Koppel hasn't done that for years for two reasons. One, he's not there many nights, having long ago given up the five-night-a-week schedule. Two, "Nightline" has become a pre-recorded show, snugly fit into its assigned half-hour slot. After all, ABC now has other late night programming ("Jimmy Kimmel Live") that makes money for the network.

ABC's plans for the post-Koppel "Nightline" may include going back to the always-live format, but without Ted in the anchor chair to ask the tough questions and keep us interested, it won't matter.

Best Poker Book Ever

I have read a lot of poker books, some how-to-do-it and some how-they-did-it.

Of the former, Doyle Brunson's "SuperSystem" is rightly considered the bible of poker, covering every aspect of the game, with chapters written not only by the game's living legend, but also by some of the best new pros (Jennifer Harman's chapter on limit hold'em is a must-read for any serious player).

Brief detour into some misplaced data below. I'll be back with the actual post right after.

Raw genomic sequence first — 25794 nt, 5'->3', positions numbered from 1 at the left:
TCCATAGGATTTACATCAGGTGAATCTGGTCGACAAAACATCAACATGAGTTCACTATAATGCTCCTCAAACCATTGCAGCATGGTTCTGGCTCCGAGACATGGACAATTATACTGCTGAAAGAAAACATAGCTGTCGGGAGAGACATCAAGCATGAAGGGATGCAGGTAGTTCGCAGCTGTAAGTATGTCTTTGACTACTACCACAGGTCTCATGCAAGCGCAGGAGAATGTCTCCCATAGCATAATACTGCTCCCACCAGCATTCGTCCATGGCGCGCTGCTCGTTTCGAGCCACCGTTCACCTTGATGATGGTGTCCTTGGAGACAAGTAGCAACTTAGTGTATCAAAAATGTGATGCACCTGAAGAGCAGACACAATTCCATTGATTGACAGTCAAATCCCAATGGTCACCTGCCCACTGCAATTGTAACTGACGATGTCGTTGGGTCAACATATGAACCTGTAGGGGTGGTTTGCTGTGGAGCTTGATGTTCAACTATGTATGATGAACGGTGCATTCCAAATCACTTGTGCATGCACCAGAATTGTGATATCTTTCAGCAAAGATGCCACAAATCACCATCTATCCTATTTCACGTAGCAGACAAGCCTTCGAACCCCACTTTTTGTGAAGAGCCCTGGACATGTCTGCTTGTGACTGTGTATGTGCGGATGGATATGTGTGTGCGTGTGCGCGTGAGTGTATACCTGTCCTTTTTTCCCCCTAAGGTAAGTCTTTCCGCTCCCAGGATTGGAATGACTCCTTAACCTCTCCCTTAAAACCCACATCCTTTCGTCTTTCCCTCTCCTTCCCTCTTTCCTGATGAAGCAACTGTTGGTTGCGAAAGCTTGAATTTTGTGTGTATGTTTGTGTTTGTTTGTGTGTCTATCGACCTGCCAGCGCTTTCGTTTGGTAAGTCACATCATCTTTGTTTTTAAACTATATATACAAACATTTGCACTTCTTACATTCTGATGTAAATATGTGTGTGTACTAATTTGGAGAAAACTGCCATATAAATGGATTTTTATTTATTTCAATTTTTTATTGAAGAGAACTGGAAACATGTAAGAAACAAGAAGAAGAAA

Until this weekend, the best how-they-did-it book was "Positively Fifth Street," the book James McManus wrote about his unlikely run all the way to the final table of the 2000 World Series of Poker.

My new favorite is Michael Craig's "The Professor, The Banker, and the Suicide King." It's the story of the richest poker game of all time, in which the top Las Vegas pros took turns playing heads-up games against a Texas banking billionaire named Andy Beal. I had heard part of this legend around the poker tables at the Bellagio over the last few years -- stories of huge pots over a million dollars each -- but the truth is even bigger than that.

Craig tells the story as he heard it from the people who were there, including Brunson, Harman, Howard Lederer, Ted Forrest, Chip Reese, Todd Brunson, Barry Greenstein, and others. He also got Beal to open up about why he took them on, how he trained himself to get better at strategy while eliminating any possible tells, and what happened when he pushed the stakes up until they were ultimately playing limits of $100,000/$200,000 for bankrolls in the range of ten million dollars.